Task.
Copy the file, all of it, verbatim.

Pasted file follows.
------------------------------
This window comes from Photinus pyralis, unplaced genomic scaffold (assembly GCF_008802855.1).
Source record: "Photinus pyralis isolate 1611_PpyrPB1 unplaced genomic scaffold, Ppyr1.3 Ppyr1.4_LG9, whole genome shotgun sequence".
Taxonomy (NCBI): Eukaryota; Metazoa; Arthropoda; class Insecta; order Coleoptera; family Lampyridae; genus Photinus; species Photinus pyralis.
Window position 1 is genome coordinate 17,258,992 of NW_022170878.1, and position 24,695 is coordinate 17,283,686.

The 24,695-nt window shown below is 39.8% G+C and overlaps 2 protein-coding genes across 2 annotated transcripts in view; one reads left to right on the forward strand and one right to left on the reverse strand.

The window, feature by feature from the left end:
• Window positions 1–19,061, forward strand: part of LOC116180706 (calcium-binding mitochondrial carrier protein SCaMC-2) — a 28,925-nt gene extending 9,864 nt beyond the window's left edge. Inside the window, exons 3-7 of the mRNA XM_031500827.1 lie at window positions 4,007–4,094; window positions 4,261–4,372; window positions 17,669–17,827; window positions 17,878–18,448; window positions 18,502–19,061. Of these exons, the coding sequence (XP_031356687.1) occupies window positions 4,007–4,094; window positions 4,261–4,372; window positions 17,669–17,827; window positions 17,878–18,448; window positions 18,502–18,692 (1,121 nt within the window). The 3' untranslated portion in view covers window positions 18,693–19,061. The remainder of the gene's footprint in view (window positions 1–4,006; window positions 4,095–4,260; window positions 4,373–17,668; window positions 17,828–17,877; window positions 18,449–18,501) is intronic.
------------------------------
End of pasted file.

This window comes from Photinus pyralis, unplaced genomic scaffold (assembly GCF_008802855.1).
Source record: "Photinus pyralis isolate 1611_PpyrPB1 unplaced genomic scaffold, Ppyr1.3 Ppyr1.4_LG9, whole genome shotgun sequence".
Taxonomy (NCBI): Eukaryota; Metazoa; Arthropoda; class Insecta; order Coleoptera; family Lampyridae; genus Photinus; species Photinus pyralis.
Window position 1 is genome coordinate 17,258,992 of NW_022170878.1, and position 24,695 is coordinate 17,283,686.

The 24,695-nt window shown below is 39.8% G+C and overlaps 2 protein-coding genes across 2 annotated transcripts in view; one reads left to right on the forward strand and one right to left on the reverse strand.

The window, feature by feature from the left end:
• Window positions 1–19,061, forward strand: part of LOC116180706 (calcium-binding mitochondrial carrier protein SCaMC-2) — a 28,925-nt gene extending 9,864 nt beyond the window's left edge. Inside the window, exons 3-7 of the mRNA XM_031500827.1 lie at window positions 4,007–4,094; window positions 4,261–4,372; window positions 17,669–17,827; window positions 17,878–18,448; window positions 18,502–19,061. Of these exons, the coding sequence (XP_031356687.1) occupies window positions 4,007–4,094; window positions 4,261–4,372; window positions 17,669–17,827; window positions 17,878–18,448; window positions 18,502–18,692 (1,121 nt within the window). The 3' untranslated portion in view covers window positions 18,693–19,061. The remainder of the gene's footprint in view (window positions 1–4,006; window positions 4,095–4,260; window positions 4,373–17,668; window positions 17,828–17,877; window positions 18,449–18,501) is intronic.